Your English teacher is wrong


Lauren Gentile, Opinion Editor

Your English teacher has probably told you that they don’t tolerate the “singular they.” I just used it in that last sentence: reread it if you didn’t notice. I should have said “Your English teacher has probably told you that he or she doesn’t tolerate the ‘singular they.’” This is ridiculous. I’ve always been the person who corrects everyone’s grammar (I’m so sorry if you’ve ever had me edit a paper) but after developing an obsession with linguistics and learning how language comes into being, I’ve changed my mind about certain topics.

What is the singular they? First, think back to your English classes. He/his, she/her/hers, it/its, they/their/theirs: these are all pronouns you learned in elementary school. You use pronouns instead of repeating a person’s name over and over (because “Jane found out that Jane’s dog was sick and Jane had to take Jane’s dog out of Jane’s house to Jane’s dog’s vet” will earn you weird stares). For a third person singular pronoun, we usually use “he” or “she,” assuming we know a person’s gender. But we often don’t. What then? It’s awkward to use “he or she” and it certainly doesn’t encompass all the possible pronouns a person could use.

I now present you with the following sets of words: xe/xem/xyr, ey/em/eir, and ze/zir/zirs. They’re pronouns! While these may seem unfamiliar to you, plenty of people worldwide utilize alternative pronouns, mainly because he/his and she/her/hers usually denote a particular gender identity that an individual may want to avoid. I try to avoid assigning genders to people I don’t know because I have no idea how they identify. Therefore using the singular they to make others comfortable is extremely important to me.

Even if that’s not your goal, you still use the singular they nearly every day. Say your friend just went to a job interview. You might ask, “What was your interviewer like? Were they nice?” When was the last time you said “What was he or she like?” Consider this the next time you’re talking to a friend.

“But Lauren,” you might be thinking, “colloquial English shouldn’t be used in formal papers!” You are correct. Your next English essay probably shouldn’t include hashtags, slang, or swear words. Your English teacher might have also explicitly instructed you to avoid the singular they, in which case it might be better for you to abide by their rules rather than fight over a ten-point assignment (Notice I just used the singular they there. See how convenient it is?).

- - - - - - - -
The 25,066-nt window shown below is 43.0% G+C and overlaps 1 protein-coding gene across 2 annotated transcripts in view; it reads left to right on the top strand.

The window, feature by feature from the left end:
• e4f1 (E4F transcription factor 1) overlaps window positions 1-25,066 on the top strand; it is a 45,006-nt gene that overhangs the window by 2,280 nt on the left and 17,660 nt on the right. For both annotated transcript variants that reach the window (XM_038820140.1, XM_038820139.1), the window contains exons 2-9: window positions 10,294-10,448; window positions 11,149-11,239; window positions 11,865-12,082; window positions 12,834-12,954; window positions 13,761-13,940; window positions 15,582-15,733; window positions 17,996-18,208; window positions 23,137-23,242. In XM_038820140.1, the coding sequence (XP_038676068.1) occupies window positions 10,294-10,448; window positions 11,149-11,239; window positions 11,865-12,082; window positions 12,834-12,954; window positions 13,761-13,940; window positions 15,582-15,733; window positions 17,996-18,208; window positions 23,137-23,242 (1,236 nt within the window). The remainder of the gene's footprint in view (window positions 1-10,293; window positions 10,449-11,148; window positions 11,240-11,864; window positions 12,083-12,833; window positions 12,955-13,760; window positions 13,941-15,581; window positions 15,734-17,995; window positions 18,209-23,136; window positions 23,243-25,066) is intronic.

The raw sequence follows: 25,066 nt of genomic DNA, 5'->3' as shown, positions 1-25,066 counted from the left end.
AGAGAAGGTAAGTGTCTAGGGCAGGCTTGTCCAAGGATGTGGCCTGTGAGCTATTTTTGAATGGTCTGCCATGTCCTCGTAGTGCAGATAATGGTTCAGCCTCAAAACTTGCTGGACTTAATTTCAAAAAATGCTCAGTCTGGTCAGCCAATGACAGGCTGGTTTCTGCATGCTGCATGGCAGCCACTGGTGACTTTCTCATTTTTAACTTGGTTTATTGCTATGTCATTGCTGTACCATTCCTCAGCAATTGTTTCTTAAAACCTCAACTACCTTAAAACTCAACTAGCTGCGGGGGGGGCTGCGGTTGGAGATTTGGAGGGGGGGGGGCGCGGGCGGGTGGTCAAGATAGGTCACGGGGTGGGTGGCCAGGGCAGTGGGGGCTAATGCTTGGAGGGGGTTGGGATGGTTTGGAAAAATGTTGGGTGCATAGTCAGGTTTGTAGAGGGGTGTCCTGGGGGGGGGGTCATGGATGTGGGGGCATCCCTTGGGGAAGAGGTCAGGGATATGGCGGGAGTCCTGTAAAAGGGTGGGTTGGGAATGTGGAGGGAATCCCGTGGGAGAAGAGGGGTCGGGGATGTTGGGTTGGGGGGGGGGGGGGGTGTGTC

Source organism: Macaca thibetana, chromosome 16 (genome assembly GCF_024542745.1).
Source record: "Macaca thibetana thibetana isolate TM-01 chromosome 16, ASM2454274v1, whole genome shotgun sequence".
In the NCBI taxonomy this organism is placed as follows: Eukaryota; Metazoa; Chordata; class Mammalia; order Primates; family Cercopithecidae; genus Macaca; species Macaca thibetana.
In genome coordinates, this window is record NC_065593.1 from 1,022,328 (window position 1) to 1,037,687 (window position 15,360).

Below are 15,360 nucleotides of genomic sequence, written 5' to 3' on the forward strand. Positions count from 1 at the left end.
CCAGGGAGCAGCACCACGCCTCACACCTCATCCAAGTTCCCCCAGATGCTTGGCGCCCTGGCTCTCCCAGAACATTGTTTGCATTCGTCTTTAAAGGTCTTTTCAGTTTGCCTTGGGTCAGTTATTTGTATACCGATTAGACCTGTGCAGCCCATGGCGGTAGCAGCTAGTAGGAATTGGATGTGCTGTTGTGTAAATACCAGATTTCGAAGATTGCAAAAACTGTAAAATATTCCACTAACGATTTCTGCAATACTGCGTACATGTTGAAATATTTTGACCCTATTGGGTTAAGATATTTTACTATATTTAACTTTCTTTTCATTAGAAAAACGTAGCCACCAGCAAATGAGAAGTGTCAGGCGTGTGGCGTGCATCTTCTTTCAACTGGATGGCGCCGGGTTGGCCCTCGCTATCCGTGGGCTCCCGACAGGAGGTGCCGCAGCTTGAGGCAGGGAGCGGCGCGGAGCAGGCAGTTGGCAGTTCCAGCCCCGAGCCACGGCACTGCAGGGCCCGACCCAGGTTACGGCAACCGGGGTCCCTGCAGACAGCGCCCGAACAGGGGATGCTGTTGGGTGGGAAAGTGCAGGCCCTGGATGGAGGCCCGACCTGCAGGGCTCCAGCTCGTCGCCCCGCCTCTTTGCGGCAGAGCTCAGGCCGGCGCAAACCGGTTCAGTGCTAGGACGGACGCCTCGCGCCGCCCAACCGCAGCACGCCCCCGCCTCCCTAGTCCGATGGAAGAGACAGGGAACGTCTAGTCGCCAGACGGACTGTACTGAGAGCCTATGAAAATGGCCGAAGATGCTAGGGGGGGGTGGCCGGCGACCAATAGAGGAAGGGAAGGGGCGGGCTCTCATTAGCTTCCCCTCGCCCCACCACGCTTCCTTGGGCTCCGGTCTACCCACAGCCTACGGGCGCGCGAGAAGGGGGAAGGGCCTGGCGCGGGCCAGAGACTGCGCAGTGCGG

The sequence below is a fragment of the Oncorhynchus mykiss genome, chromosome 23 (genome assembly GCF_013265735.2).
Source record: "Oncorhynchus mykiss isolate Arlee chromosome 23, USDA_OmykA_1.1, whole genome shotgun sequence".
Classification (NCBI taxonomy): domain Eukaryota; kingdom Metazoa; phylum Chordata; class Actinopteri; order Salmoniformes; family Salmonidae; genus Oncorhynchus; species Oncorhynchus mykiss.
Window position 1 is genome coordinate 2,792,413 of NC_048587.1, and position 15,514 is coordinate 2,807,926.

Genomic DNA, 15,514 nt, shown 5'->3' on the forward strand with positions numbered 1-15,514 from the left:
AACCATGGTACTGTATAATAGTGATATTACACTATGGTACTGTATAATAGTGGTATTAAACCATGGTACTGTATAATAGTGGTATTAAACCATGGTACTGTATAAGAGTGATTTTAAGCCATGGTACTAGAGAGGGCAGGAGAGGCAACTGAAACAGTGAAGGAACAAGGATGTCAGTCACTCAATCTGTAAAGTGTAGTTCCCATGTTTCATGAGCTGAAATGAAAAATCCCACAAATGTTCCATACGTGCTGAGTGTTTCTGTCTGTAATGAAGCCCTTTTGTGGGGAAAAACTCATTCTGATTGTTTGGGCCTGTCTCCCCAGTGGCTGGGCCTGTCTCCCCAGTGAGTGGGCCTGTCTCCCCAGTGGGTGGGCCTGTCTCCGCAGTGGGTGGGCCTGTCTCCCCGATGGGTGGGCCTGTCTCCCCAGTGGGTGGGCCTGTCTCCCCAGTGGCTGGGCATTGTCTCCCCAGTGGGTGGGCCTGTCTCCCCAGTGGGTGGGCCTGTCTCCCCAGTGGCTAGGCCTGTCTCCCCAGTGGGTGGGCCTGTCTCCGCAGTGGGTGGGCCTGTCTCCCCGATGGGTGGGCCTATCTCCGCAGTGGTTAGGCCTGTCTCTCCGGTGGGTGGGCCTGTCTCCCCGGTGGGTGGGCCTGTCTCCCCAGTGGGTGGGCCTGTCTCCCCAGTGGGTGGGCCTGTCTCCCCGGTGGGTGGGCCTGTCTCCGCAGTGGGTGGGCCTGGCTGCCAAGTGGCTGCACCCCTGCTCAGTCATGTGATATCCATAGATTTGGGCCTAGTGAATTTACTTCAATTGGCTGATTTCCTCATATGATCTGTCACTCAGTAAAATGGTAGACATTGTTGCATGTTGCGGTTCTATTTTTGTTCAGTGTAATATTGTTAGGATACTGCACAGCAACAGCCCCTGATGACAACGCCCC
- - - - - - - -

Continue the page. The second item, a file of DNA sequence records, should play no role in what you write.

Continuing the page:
That said, the singular they isn’t only present in colloquial English: plenty of writers utilized the singular they. If you memorize some of the quotes (not that I’ve done this, as that would be terribly nerdy and… okay, yes, I’ve done this), you can impress or annoy your teachers. They’ll still tell you to change your words, but you’ll have proven that you know your stuff. And what stuff it is! Chaucer, Shakespeare, and Austen have all used the singular they in some of their most memorable works.

Language belongs to the people. Most of our spoken and written English customs designate certain patterns of speech as incorrect (zero copula, dropping the genitive case -’s, and other types of speech common in AAVE), despite their frequency. The fact that the singular they is so common in colloquial English should mean something to those who write our language’s rules. Years from now, the singular they will be accepted by nearly everyone, including professors. If a person can make others feel more at ease while making their own written and spoken English more concise, why wouldn’t they?